A second study found that, “Cumulative suction dredge mining was found to be non-significant for each of the three response variables tested in a general linear model (Response variables were pool densities of salmonids over one-year-old, pool densities of young-of-the-year salmonids, and a stream habitat measure of width-to-depth ratio)” (Bayley, P.B., 2004).

On page 8 of Dr. Moyle’s declaration he states, “It should be ASSUMED there is harm, unless it can be proven otherwise.  …we simply do not know the effects of dredging on many species…”  This is the place where he once again clearly states there is no scientific evidence to support his position.  However, here he steps up and states that miner’s rights should be denied because of some assumed harm.

Dr. Moyle’s last quote, also from page 8, states, “Even for salmonids, information on the effects of dredging…is largely ANCEDOTAL.”  This is a very weak position for a scientist to accept.  Ancedotal information is based on casual observations or indications rather than rigorous scientific analysis.  The term is often used in contrast to scientific evidence.  The problem with arguing based on anecdotal evidence is that anecdotal evidence is not necessarily typical; only statistical evidence can determine how typical something is. Misuse of anecdotal evidence is a logical fallacy.  A logical fallacy or a formal fallacy is a pattern of reasoning which is always or at least most commonly wrong. This is due to a flaw in the structure of the argument which renders the argument invalid. A formal fallacy is contrasted with an informal fallacy, which has a valid logical form, but is false due to one or more of its premises being false.

So, we are left with a highly respected scientist choosing to take a non-scientific position to support individuals and organizations that do not respect the right of the individual citizen.  This is most unfortunate because this scientist appears to have become an advocate for a certain agenda which, he clearly states in his own words, has no supporting scientific evidence.   Dr. Moyle appears to forget that science moves forward and makes progress by skepticism rather than by the preservation of some status quo or some consensus position.

I will make only a few scientifically supported points and leave answers to any further questions to be found in the attached documents.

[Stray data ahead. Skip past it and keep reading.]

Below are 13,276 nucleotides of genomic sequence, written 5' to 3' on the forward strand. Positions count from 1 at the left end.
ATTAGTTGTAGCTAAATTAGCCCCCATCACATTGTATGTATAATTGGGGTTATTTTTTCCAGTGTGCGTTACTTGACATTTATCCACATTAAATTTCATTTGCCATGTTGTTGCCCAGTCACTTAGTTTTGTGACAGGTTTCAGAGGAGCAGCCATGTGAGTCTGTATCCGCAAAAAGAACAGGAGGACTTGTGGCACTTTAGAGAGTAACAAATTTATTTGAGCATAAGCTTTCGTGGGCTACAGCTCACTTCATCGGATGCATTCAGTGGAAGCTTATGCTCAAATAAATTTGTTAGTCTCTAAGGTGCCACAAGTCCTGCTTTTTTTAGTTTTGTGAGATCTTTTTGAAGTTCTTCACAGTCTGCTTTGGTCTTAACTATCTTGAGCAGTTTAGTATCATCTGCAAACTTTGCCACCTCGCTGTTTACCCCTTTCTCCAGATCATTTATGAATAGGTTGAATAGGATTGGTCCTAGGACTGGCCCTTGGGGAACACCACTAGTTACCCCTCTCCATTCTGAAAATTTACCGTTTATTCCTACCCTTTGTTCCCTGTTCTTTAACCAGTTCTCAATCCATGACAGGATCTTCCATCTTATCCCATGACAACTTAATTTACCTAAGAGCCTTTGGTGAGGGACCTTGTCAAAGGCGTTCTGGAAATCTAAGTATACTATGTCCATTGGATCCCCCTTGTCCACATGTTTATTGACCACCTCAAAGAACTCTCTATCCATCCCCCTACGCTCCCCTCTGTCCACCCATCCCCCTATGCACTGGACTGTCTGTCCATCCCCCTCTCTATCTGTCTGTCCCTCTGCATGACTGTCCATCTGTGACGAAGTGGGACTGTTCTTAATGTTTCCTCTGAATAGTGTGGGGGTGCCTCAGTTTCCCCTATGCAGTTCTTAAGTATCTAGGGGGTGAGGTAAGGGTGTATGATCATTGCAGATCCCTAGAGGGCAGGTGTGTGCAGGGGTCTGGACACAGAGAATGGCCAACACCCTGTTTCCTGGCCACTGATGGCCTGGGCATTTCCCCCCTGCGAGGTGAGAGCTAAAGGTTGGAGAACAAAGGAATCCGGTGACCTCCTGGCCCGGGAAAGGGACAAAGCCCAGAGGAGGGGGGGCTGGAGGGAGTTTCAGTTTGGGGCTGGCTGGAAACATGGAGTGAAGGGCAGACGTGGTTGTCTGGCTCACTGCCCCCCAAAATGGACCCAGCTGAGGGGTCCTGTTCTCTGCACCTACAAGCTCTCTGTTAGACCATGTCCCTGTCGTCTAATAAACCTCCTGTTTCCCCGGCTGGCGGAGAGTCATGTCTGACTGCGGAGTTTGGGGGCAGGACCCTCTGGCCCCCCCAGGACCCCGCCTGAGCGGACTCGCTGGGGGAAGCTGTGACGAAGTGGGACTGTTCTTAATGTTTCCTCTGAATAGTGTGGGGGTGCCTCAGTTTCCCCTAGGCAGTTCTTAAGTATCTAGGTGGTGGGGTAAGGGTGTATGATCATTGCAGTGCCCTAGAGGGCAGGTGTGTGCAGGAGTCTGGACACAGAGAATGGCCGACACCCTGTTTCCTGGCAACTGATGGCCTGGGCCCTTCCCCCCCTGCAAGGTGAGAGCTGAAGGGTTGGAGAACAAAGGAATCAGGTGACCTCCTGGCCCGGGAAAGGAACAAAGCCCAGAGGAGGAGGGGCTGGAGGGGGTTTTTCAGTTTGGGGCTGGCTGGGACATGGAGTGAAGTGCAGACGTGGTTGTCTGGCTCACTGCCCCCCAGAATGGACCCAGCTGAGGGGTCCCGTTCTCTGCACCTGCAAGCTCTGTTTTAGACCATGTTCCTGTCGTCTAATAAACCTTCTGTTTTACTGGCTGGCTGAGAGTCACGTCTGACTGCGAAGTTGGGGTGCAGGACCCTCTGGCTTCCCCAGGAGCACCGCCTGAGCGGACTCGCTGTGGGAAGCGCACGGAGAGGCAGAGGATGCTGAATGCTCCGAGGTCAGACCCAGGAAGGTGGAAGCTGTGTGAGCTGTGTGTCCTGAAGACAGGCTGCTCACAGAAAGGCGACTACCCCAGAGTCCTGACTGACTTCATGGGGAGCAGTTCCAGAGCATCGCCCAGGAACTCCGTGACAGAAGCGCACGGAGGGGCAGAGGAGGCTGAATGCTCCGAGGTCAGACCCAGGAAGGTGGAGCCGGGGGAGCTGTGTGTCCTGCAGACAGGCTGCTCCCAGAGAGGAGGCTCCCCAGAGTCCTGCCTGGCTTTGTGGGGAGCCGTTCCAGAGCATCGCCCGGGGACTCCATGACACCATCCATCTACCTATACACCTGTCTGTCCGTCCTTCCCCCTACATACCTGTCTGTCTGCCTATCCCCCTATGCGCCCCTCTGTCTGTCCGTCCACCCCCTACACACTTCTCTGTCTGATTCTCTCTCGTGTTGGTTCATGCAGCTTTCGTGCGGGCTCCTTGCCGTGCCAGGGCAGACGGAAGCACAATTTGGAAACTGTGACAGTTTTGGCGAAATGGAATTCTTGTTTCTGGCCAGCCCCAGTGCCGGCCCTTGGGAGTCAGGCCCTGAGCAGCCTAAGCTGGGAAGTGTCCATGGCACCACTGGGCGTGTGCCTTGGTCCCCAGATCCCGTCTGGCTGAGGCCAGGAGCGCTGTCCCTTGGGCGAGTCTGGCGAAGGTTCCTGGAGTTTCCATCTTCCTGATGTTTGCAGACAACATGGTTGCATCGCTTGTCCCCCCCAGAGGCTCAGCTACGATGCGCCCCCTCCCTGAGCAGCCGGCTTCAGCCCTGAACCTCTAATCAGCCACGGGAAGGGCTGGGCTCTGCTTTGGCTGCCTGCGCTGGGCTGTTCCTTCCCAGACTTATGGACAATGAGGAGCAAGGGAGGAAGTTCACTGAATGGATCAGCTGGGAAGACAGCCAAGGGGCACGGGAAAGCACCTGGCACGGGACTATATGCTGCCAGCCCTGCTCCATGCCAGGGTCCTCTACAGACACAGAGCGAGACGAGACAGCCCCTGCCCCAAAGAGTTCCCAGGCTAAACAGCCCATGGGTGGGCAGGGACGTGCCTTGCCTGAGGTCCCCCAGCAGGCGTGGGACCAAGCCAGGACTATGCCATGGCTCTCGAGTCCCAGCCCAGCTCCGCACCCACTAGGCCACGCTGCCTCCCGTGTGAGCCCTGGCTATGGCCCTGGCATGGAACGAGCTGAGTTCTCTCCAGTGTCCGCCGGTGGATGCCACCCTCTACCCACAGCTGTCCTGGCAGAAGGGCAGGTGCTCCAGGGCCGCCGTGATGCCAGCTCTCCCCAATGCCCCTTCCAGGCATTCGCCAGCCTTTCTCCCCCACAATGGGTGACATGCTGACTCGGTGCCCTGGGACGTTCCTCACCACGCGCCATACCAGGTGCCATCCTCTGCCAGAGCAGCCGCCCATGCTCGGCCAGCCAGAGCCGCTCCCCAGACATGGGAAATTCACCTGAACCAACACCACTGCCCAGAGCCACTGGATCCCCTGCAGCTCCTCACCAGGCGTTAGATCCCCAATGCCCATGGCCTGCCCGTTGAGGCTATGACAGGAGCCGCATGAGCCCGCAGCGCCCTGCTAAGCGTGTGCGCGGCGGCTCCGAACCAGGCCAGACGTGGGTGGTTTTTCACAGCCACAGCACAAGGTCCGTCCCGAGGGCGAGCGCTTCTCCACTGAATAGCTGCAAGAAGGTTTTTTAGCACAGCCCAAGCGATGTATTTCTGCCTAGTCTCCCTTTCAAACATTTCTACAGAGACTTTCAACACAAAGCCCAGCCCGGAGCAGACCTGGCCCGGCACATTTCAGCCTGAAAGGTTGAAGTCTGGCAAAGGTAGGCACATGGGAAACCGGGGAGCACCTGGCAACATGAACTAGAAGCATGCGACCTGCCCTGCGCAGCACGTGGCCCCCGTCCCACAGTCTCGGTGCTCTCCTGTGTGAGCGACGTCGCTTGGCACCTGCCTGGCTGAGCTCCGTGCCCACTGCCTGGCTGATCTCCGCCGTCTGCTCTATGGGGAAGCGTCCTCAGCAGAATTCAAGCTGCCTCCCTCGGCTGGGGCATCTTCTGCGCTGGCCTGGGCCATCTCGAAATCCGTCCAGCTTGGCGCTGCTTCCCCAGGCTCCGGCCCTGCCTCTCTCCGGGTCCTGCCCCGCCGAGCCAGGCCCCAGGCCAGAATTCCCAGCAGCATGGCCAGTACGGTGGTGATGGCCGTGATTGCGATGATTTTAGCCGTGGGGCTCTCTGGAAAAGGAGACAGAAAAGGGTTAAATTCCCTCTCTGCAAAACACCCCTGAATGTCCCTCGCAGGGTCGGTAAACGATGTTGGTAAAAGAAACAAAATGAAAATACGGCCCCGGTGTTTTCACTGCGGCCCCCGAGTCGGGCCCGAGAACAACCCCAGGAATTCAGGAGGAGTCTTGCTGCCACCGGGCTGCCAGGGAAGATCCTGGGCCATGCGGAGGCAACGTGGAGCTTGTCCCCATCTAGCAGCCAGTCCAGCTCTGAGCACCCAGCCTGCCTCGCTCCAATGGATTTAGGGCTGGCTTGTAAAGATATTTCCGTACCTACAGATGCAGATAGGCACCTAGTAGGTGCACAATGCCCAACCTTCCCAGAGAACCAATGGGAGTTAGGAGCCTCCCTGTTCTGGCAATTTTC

The Effects of Small-Scale Suction Dredging on Fish, Fish Eggs, and Fish Fry

“Impacts to stream fish were severe for early life stages, eggs and sac fry, while free swimming fish were not directly affected” (North, P.A., 1993).  It is well known that early life stages of fishes are sensitive to suction dredging.  The solution to this has been denial of permission to dredge in California waters for about 9-month out of each year.  The opposition often sites the harm suction dredge mining does to early life stages of fish while knowing full well that miners do not work during these seasons.  This is deliberate deception using factual scientific information. 

“The effects of suction dredging would appear to be less than significant and not deleterious to fish” (CDFG, 1997).  Nothing has been published in the scientific literature that should change the California Department of Fish and Game’s position on small scale suction dredge mining.

Geographical Scale of Small-Scale Suction Dredging

The California Department of Fish and Game (1997) described typical dredging activities as follows’ “An individual suction dredge operation affects a relatively small portion of a stream or river. A recreational suction dredger (representing 90-percent of all dredgers) may spend a total of four to eight hours per day in the water dredging an area of 1 to 10 square meters. The average number of hours is 5.6 hours per day. The remaining time is spent working on equipment and processing dredged material. The area or length of river or streambed worked by a single suction dredger, as compared to total river length, is relatively small compared to the total available area.”